October 9, 1997
FOR IMMEDIATE RELEASE
LANDMARK SUPREME COURT OF CANADA DECISION HERALDS BREAKTHROUGH FOR RIGHTS OF PEOPLE WITH DISABILITIES - RENEWED CALL FOR HARRIS GOVERNMENT TO TAKE IMMEDIATE ACTION
The Supreme Court of Canada today released a landmark constitutional ruling marking a dramatic breakthrough for the 17% of Canadians who have disabilities. In Eldridge v. Government of B.C., the court held that governments across Canada have the constitutional duty to ensure that deaf people have sign language interpreters provided to them when they receive publicly funded hospital services, if needed to ensure effective communication with their doctor. The Charter of Rights guarantees the right to equality to persons with disabilities. If a government offers a specific program such as publicly-funded health care, it has a constitutional obligation to take positive steps to ensure that people with disabilities can equally use and enjoy those services and programs. Though the case arose out of British Columbia, it directly applies to governments across the land.
"This is an amazing breakthrough not just for deaf people, but for all people with disabilities," said David Lepofsky, co-chair of an Ontario disability rights coalition pressing the Harris Government for a new law to remove the barriers which persons with disabilities face in all sectors of society. "Canada's highest court has declared in resounding, powerful terms that governments must remove the barriers which Canadians with disabilities face in gaining access to government programs, even where governments choose to let private organizations like hospitals deliver the programs for them. Where a government privatizes a government program, they cannot escape their public obligations to people with disabilities under the Charter of rights," added Lepofsky. The Ontarians with Disabilities Act Committee, for whom Lepofsky spoke, secured an election promise from Mike Harris in 1995 that a Harris Government would pass an "Ontarians with disabilities Act" in Harris's first term. However, the Harris Government frittered away half of its term in office before even starting recently to look seriously into this matter, and even then, only after relentless pressure from the disability community.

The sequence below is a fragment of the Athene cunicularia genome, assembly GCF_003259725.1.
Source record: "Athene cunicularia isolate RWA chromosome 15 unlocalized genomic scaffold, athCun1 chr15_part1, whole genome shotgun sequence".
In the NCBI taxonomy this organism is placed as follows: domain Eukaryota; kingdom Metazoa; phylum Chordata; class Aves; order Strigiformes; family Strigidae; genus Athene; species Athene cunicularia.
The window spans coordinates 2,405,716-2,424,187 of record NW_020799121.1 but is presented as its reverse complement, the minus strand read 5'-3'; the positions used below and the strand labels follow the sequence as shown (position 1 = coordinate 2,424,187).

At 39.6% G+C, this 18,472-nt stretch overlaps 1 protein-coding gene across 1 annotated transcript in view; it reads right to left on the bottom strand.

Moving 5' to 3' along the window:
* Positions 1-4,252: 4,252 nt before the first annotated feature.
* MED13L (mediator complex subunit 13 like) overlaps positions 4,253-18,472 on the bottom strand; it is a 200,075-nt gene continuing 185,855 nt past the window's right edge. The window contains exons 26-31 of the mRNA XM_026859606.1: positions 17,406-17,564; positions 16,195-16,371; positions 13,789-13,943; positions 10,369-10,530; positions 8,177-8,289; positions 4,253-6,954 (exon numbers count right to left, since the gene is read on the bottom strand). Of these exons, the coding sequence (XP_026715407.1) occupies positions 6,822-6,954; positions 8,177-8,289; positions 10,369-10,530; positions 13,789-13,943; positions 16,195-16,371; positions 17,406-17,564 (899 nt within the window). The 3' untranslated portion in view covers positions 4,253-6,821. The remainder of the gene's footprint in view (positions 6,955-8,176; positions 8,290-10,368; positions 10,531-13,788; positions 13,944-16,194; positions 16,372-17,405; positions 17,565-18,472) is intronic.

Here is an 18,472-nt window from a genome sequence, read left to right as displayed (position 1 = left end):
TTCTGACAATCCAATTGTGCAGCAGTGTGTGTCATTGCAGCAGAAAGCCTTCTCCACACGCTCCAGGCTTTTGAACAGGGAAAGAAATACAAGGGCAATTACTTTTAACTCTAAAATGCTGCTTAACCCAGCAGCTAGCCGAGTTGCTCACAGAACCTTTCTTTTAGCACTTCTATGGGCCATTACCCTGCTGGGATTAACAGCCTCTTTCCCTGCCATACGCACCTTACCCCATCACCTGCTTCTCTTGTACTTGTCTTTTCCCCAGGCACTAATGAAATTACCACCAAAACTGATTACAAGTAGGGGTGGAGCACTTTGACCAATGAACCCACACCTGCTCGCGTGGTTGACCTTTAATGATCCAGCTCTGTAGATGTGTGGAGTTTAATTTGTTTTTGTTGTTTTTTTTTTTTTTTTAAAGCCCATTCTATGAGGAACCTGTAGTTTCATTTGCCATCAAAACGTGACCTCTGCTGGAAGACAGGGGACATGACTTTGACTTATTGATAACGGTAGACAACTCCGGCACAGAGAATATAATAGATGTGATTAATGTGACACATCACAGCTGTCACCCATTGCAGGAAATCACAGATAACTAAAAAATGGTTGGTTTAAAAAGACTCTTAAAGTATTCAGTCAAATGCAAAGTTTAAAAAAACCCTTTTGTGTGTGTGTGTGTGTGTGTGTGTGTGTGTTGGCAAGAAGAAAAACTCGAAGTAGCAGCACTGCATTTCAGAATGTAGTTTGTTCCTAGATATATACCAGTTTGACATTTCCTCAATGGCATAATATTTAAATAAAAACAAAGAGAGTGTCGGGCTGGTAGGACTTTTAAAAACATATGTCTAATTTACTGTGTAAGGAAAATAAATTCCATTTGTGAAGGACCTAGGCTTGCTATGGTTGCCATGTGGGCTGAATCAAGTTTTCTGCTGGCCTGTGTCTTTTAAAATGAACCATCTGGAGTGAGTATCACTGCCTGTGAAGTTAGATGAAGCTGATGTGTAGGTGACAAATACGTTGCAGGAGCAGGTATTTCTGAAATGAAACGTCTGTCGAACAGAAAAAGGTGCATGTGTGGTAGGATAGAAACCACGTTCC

"The Supreme Court's decision demonstrates the pressing need for Ontario, and all provincial governments, to immediately develop and enact strong and effective new legislation to identify and tackle the barriers we face in important areas like health care, education, public transit and education," said Lepofsky. The Court has given the B.C. Government six months to solve the problem in that province for deaf people seeking medical services. Only through a strong and effective new law can Ontario meet its similar obligation. "The Harris Government recently set late fall 1998 as its target for introducing the Ontarians with disabilities Act, but has not yet written the law, nor has it even confirmed any plans for consulting with the public on it. After this important decision, the Health Minister should meet as soon as possible with leaders of the disability community. We need him to commit to identify the barriers which people with disabilities face in the health care system, and to plan for their prompt removal. This can play an important part of the Ontarians with Disabilities Act which his Government has yet to deliver," Lepofsky urged.
Contact: David Lepofsky